From México to Russia. The tale of a reclining woman


Zarina Martínez

Evegueny Evtushenko visited México during the Cultural Olympics in 1968. The Olympic Committee informed Ricardo Martínez that the young Soviet poet wished to be acquainted with him. It is likely that Evtushenko had seen works by Ricardo Martínez shown at the great exhibition of Mexican Art in Moscow during the early sixties, thus his interest in visiting Martinez. 

One Saturday in April Evtushenko arrived in Etna 32, where Ricardo Martínez worked and lived with his family. The visit lasted all day, at the end of which Ricardo Martínez gave Evtushenko the painting which is the subject of this text. Despite its considerable size (90 by 150 cm), Reclining woman in green, arrived in Moscow without a scratch.

Reclining woman in green, 1967

Ricardo Martínez and Evgueny Evtushenko never met again, but they did send each other friendly messages through unexpected channels. At some stage, Evtushenko wrote to Martínez that he always had the painting before him and that it gave him inspiration to write his poetry.

Ricardo Martínez and Evgueny Evtushenko, 1968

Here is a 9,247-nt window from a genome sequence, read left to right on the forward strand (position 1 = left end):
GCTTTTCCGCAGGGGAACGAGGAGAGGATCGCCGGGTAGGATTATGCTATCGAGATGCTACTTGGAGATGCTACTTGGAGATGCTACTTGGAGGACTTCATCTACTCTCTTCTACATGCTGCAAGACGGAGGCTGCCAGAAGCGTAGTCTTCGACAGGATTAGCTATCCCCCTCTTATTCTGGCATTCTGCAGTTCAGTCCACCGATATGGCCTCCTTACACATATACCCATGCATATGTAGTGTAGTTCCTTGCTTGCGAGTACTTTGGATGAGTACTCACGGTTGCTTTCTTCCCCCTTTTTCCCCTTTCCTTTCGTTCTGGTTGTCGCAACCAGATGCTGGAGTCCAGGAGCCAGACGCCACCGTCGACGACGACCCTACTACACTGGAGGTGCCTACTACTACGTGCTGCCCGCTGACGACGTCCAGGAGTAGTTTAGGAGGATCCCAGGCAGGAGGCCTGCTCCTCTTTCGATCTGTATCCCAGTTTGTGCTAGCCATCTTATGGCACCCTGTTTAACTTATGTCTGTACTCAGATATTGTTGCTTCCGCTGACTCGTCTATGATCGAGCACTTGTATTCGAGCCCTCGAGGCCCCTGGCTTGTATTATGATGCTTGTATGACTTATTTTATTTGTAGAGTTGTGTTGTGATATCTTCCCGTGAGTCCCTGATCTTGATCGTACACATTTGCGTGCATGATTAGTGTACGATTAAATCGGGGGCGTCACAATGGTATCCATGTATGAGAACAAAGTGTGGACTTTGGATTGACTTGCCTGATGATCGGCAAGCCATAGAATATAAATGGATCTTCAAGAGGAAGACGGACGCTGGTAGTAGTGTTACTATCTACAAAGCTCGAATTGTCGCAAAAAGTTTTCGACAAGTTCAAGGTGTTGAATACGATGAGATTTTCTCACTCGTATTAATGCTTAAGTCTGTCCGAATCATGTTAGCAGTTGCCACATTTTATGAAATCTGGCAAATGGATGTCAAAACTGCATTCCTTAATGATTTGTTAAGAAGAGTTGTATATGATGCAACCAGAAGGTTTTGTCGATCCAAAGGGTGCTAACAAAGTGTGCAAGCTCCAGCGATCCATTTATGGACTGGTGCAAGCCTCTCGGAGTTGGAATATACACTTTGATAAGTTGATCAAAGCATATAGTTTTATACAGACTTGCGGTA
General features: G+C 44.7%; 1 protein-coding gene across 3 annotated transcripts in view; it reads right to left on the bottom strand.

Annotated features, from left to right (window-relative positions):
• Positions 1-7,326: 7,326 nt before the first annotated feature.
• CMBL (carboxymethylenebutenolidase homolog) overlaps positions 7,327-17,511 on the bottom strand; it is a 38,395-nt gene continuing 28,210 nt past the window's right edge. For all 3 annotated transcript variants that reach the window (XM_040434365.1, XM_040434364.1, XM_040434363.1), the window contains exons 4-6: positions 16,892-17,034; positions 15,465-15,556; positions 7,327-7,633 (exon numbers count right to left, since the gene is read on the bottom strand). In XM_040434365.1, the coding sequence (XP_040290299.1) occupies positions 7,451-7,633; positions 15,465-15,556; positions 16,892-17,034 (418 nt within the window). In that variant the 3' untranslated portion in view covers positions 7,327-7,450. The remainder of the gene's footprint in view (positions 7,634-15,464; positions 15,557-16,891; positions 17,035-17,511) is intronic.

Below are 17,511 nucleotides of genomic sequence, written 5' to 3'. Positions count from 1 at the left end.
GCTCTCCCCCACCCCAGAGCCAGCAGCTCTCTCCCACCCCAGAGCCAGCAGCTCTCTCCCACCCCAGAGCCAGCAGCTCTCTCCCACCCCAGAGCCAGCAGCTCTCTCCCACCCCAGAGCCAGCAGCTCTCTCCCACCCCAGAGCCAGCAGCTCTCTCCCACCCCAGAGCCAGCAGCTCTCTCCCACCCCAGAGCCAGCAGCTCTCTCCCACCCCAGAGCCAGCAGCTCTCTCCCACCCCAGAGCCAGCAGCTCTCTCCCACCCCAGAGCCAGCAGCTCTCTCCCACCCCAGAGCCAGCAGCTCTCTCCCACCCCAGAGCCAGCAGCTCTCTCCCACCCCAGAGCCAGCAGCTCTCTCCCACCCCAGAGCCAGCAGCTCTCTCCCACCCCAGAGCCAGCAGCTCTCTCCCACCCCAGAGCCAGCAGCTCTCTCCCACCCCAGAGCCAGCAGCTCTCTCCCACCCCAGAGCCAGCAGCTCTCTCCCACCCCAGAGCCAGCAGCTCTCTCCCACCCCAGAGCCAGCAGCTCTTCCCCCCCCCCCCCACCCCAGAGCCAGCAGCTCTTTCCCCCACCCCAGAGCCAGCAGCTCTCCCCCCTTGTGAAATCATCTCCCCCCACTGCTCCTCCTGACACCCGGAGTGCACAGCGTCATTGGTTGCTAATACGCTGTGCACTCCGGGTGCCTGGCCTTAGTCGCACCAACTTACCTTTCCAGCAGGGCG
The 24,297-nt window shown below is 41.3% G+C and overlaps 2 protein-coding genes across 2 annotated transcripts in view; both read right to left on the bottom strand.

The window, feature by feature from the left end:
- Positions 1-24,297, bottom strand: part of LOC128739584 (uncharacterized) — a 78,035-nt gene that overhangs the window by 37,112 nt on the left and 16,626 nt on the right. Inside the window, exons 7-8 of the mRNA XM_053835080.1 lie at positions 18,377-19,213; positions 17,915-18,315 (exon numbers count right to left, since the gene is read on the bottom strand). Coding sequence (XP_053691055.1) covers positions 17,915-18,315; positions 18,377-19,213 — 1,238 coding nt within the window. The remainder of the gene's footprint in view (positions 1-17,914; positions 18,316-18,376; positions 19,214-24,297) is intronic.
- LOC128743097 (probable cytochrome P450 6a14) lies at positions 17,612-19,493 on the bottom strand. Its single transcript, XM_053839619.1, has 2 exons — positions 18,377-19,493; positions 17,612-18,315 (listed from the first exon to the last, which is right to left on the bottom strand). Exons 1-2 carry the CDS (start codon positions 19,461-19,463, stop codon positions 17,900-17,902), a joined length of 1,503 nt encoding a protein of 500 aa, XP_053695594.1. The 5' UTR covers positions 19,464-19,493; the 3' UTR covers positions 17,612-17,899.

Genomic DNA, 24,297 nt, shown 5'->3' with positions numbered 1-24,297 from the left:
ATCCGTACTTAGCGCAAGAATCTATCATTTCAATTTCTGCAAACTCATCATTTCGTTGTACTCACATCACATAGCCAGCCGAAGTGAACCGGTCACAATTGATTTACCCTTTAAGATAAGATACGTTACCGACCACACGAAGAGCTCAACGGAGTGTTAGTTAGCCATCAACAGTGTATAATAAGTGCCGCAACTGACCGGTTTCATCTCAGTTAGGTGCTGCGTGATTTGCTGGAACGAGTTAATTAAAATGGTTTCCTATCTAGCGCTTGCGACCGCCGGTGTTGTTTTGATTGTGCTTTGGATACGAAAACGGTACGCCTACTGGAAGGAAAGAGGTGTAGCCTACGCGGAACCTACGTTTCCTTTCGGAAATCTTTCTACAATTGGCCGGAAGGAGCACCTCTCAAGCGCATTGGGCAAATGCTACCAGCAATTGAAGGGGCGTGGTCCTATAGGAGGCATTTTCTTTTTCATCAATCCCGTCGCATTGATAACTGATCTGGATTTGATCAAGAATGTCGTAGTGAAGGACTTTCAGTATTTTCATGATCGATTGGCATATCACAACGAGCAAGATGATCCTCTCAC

After Ricardo Martínez’s passing, several attempts were made to contact Evtushenko in Moscow in order to register the painting.  Evtushenko died in April 2017, almost forty years after his encounter with Ricardo Martínez, and it seemed more unlikely than ever to find and have access to the painting.

A visit to the Museum of Contemporary Russian History in Moscow at the end of September 2017, surprisingly led to the painting. During his life, Evtushenko had decided to donate his Russian and international art collection to the state and had even designed a gallery, which is nowadays on the same plot as his house in Peredelkino, the writers’ dacha complex outside Moscow, and which is named after him. The gallery is a branch of the History Museum and was thus advertised in an interactive map in the lobby. The map showed different images of the gallery, among them Martínez’s work.

The Museum director’s secretary very kindly gave me the data of the director of the Gallery in Peredelkino, Nina Nazírova. I called her immediately and, when I explained my errand, she invited me to visit the gallery the next day. Each one of us told what we knew about that morning in April 1968, which almost forty years later led to another encounter, equally close, between two departed artists…

Nina Nazírova, director of Evgueny Evtushenko Gallery in Peredelkino, Russia, and Zarina Martínez, 2017